BT

Moving Towards Integral Quality

| by Ben Linders Follow 20 Followers on Jul 30, 2015. Estimated reading time: 3 minutes |

Olaf Lewitz gave a keynote about Integral Quality at the Agile Testing Day Netherlands 2015. InfoQ asked Lewitz about quality attributes, what causes poor quality software, the relationship between the structure and culture of the organization and software quality and about clarifying intent and increasing trust.

Lewitz referred to Gojko Adzic’s adaptation of Maslow’s pyramid of needs from his blog post redefining software quality. Software has quality when it is:

  • deployable (functionally ok),
  • performant and secure,
  • usable,
  • useful, and
  • successful.

There is an order in these quality needs, but all of them need to be addressed as Lewitz explains:

Lewitz: These attributes are ordered by increasing importance. And, similar to what we now know about Maslow’s pyramid (who thought that the things on the top of his pyramid, like self-actualisation, depended on the satisfaction of needs at the bottom, like food and shelter) they do not depend on one another. We’ve all used software that was buggy and hugely successful.

Lewitz presented a modified version of Conway’s law to have the attendants think about how they can get quality:

Lewitz: Conway’s law says that a system is as great as the organisation which created it. So what if we turned this around and asked: what kind of organisation do we need to reliably, repeatedly co-delight our customers?

According to Lewitz often clarity of intent is lacking when the code quality is bad:

Lewitz: I’ve seen a lot of code in my life where I could feel the pain of the person writing it. Often, that was an earlier version of myself. Any poor design I’ve seen has ALWAYS been caused by a lack of clarity of intent. Software quality is limited by how well the people creating the software know what they want.

In his talk Lewitz referred to the book Reinventing Organizations in which Frederic Laloux describes evolutionary organizations. Such organizations view themselves as living systems with people who have the skills to find out what is happening in the environment and to adapt to better serve the needs of their customers. When we reach a state where most people know what they want, the need for safety-creating structures like hierarchy is reduced, said Lewitz.

What is needed to achieve that state? Most organizations expect that we only bring our ego to work, our male, rational self. How can we encourage people to show up as whole persons? Lewitz explained that we need to create safety to make that possible. An organisation changes, one person at a time. To transform a whole organization we need to invite people to their own personal transformations. Change is about raising awareness, identifying options and make choices, said Lewitz, change always starts with me. But you might have to get out of your comfort zone to go where the magic happens.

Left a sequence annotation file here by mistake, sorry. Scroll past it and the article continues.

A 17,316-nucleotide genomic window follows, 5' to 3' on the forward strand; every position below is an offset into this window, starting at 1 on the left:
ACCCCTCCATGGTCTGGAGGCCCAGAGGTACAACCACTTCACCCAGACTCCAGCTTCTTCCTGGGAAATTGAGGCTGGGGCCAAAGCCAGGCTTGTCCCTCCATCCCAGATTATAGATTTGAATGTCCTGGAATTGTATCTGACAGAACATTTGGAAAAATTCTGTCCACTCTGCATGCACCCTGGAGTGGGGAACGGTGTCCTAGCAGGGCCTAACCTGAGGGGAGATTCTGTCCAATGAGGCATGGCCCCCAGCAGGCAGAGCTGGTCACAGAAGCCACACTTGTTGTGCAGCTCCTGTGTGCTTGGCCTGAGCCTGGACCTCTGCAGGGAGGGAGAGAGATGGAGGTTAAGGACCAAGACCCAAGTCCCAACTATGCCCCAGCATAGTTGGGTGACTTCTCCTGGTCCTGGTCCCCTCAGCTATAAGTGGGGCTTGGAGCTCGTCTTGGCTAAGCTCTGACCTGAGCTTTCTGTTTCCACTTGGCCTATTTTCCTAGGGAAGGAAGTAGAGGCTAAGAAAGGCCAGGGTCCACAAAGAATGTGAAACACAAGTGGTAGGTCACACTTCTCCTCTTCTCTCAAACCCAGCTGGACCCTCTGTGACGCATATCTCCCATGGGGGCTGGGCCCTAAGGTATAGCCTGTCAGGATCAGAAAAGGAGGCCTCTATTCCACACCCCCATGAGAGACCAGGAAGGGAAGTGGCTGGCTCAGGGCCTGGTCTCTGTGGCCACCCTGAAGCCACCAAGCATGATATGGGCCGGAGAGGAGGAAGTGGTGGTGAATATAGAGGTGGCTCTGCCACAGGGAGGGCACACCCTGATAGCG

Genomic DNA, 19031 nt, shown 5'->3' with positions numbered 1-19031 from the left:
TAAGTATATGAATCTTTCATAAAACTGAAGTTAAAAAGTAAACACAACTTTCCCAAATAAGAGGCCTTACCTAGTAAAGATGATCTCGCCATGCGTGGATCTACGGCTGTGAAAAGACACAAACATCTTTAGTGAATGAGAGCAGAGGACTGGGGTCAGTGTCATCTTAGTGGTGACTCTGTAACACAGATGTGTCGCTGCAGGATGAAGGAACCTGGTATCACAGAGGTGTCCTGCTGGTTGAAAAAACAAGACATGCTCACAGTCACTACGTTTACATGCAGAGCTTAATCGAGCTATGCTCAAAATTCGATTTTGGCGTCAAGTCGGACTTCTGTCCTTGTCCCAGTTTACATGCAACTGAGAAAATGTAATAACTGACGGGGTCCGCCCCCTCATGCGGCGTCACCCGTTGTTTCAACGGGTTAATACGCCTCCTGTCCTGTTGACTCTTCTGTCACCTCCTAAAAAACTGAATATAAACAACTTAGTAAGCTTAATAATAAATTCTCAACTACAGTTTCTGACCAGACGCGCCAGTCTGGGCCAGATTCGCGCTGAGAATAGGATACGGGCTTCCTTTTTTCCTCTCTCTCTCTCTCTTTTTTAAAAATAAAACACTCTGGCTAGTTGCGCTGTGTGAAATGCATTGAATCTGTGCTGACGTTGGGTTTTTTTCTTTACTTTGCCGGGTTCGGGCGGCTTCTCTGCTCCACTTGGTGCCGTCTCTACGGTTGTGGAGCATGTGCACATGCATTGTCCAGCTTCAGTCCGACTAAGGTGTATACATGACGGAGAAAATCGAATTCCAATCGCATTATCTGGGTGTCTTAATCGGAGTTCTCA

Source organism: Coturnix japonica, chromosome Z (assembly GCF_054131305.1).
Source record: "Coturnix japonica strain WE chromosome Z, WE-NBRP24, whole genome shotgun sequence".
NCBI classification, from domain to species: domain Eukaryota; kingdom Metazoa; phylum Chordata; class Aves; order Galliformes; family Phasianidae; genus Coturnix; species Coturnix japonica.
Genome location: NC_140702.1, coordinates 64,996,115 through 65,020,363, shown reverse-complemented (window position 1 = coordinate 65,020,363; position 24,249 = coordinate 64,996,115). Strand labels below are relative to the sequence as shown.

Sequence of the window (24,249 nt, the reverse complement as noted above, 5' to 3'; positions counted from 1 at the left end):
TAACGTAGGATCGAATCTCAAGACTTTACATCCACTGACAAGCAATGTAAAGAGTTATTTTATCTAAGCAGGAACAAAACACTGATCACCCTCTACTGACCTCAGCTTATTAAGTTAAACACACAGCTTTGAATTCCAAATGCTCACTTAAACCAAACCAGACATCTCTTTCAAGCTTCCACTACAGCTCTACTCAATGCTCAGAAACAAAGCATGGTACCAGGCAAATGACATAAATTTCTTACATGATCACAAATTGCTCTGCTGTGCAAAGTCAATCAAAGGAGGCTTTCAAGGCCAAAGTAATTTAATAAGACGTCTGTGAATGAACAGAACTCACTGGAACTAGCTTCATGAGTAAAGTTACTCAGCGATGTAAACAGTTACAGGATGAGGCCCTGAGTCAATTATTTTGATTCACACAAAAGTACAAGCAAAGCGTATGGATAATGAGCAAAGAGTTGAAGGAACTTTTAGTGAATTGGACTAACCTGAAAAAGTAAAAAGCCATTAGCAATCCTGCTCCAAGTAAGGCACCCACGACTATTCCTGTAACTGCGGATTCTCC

(image inspired by stretching is good stuff by Jessica Hagy’s).

Lewitz: Frédéric Laloux bases his musings in Reinventing Organisations on Ken Wilber’s Integral Theory. The model is useful to recognise different organisational models, which have been invented at a specific time to solve a specific challenge at that time. Organisations tend to operate from the stage "through which their leadership looks at the world." If the leaders think of the organisation as a machine, it needs rules and structure, if they think it’s like a family, it needs common values and a vision, if they think it’s like a living organism, they’ll listen to what that organism wants for itself. These stages are common patterns in the complex space of human organisations.

Lewitz shared Christopher Avery’s responsibility process and showed how you can use a responsibility matrix to increase the awareness of responsibility. Such a matrix can be used to make the responsibility level visible, by classifying our approach to a specific practice as denial, blame, justify, guilt/shame, obligation or responsibility. This clearly shows us where we have a choice.

Don’t look at trust as something that needs to be earned, there is always some trust said Lewitz. Trust is messy, complex and individual, depends on situation, intent and context. Lewitz mentioned the Team Trust Canvas from Alexey Pikolev which can be used to discuss and increase trust.

Clarity of intent, knowing who we are and what we want, helps increase trust. Some of the ways that can help people to achieve this are Shared Vision, Temenos, and Lego serious play.

Rate this Article

Adoption Stage
Style

Hello stranger!

You need to Register an InfoQ account or or login to post comments. But there's so much more behind being registered.

Get the most out of the InfoQ experience.

Tell us what you think

Allowed html: a,b,br,blockquote,i,li,pre,u,ul,p

Email me replies to any of my messages in this thread
Community comments

Allowed html: a,b,br,blockquote,i,li,pre,u,ul,p

Email me replies to any of my messages in this thread

Allowed html: a,b,br,blockquote,i,li,pre,u,ul,p

Email me replies to any of my messages in this thread

Discuss

Login to InfoQ to interact with what matters most to you.


Recover your password...

Follow

Follow your favorite topics and editors

Quick overview of most important highlights in the industry and on the site.

Like

More signal, less noise

Build your own feed by choosing topics you want to read about and editors you want to hear from.

Notifications

Stay up-to-date

Set up your notifications and don't miss out on content that matters to you

BT